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Screen Shot 2019-02-07 at 11.40.20 AMUnbelievable Great Transition Drill from Roanoke
Coach Bill Pilat

OK, it is a consistently great program, and a consistently great Coach. They have been a transition team for a long time and Coach Pilat shares a key drill we had not seen before, and you are going to love this!! 341 Wins, 13 straight willing seasons, and 70% win percentage, the highest in ODAC.

First, I am going to describe the drill the way they run it at Roanoke . Then we will share some ideas for teams with slightly smaller rosters.

This drill is configured in three segments. Almost like three separate zones of the field. First, inside the Restraining Lines we have three Attack and three poles and a goalie at each end. All of these players must stay below the Restraining Line. So we have an “offensive zone” at each end.

Next we have three middies from each team located in the middle of the field between the Restraining Lines. Thus a “middle of the field zone.” With the single exception detailed below, all middies must stay between the Restraining Lines. I would incorporate LSM’s and D Mids in this six. Might not even be a bad idea to incorporate a pole inis mix as well. Thus we have three distinct zones where players are located, …. As we begin there is an exception for one middie.[private]

Phase One, Middie Scramble

So, to begin, with three middies from each team in the middle of the field. The Coach rolls out a ground ball and we are in a scramble scenario until one middie gains possession and runs or passes to teammate to enter his offensive end of the field.

Phase Two – True 4V3

Here is where it gets interesting, as one middie enters past the offensive Restraining Line, it becomes a fast 4V3 in that offensive zone. Once one middie enters this “Zone” no other middies, offensive or defensive, can enter that “Zone” thus a true 4V3 in that end.

Phase Three – Transition Clear

Upon a shot or a save, or even ball out of bounds, the defensive team clears the ball. Now remember, one middie is inside the Box thus we should have numbers quickly outletting to go the other way. The intent is fast transition going the other way, although the offensive players are riding (Attack and Poles stay inside the Box too) we want fast transition.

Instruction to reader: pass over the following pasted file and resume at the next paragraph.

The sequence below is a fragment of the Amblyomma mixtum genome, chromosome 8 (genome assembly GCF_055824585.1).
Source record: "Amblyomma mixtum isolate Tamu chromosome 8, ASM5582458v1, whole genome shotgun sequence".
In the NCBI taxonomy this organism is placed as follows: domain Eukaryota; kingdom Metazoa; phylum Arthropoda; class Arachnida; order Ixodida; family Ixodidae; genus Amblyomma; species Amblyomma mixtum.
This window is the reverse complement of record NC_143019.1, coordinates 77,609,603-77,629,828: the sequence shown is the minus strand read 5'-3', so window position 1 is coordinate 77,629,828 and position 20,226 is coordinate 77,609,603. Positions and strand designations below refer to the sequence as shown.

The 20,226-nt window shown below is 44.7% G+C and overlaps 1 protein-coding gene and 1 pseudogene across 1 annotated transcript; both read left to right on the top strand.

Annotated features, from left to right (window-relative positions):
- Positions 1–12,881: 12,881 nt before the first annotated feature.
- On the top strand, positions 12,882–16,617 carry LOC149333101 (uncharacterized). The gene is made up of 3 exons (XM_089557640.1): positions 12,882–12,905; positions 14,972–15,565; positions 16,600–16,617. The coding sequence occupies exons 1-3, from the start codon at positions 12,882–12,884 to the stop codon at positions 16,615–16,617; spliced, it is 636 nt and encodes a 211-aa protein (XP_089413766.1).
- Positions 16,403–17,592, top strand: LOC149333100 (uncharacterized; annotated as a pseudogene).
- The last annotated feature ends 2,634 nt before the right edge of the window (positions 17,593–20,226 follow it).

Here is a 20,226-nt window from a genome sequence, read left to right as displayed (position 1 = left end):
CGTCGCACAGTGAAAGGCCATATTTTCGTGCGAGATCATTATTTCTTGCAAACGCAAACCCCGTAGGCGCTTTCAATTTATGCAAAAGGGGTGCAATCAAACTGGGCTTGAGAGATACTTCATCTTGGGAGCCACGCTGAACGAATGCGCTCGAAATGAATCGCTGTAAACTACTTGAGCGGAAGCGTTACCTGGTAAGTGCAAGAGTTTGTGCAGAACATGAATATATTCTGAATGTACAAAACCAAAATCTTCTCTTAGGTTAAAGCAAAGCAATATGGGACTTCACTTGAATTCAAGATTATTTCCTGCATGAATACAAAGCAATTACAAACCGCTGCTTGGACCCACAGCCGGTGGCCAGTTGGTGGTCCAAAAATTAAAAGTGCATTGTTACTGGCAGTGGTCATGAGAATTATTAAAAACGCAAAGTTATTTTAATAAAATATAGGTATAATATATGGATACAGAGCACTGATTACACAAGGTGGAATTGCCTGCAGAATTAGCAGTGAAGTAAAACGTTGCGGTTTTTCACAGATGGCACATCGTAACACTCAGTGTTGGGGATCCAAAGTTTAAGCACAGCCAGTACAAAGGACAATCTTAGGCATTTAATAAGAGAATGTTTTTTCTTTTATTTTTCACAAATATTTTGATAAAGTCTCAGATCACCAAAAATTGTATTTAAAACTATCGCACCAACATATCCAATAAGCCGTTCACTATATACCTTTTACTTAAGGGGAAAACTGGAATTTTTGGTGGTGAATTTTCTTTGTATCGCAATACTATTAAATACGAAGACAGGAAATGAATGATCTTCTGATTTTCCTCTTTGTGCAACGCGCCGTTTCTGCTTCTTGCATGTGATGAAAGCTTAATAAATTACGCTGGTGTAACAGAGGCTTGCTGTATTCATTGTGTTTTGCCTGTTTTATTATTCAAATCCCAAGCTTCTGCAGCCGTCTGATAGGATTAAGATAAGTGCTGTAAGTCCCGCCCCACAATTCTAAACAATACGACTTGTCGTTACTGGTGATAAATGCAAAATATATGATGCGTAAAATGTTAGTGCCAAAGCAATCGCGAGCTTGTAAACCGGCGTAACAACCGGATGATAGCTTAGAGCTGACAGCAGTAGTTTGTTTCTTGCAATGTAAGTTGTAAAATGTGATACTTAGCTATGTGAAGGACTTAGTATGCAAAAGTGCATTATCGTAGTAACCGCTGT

We may even have the two middies (now getting back as they were not allowed in their offensive Box) jump the pass on a Ride and come back.

Return to Phase Two

As the team w “Middie” numbers quickly clear to the opposite offensive end, the same rule applies. Only one middie can enter the Box and we again have the pure 4V3 in this opposite Box …. And we play to as shot and a clear, streaking back down the field off of the outlet pass.

And we just repeat going both ways. Pretty awesome for conditioning middies as well.

Click here to listen to Coach Pilate describe all this in his own words in the Preview, Click Here for all free members, Premium Members you know what to do,

Other Roanoke Variations

Now we are going to run the same drill, but this time Coach rolls the ball into the Box, often towards an Attackman, only one offensive middie can enter the box, and again we are 4V3.

Another variation, as the middie who had entered the offensive zone, is a far back trailer, we could pull him off and enter into a substitution element from the Box as well.

In the words of this great Coach… “this drill is always awesome.”

Smaller Rosters

If you have smaller rosters we can modify the drill and still accomplish the “Transition” mentality.

• Consider moving the cages up 5-7 yards
• Consider having just two Attack and Two Poles in each end to begin thus now 3V2 counting the middie who is allowed in the Box
• Consider having just two middies from each team in the center field zone all else stays the same

Love to get your comments below! or email me, mike@laxcoachmike.com [/private]

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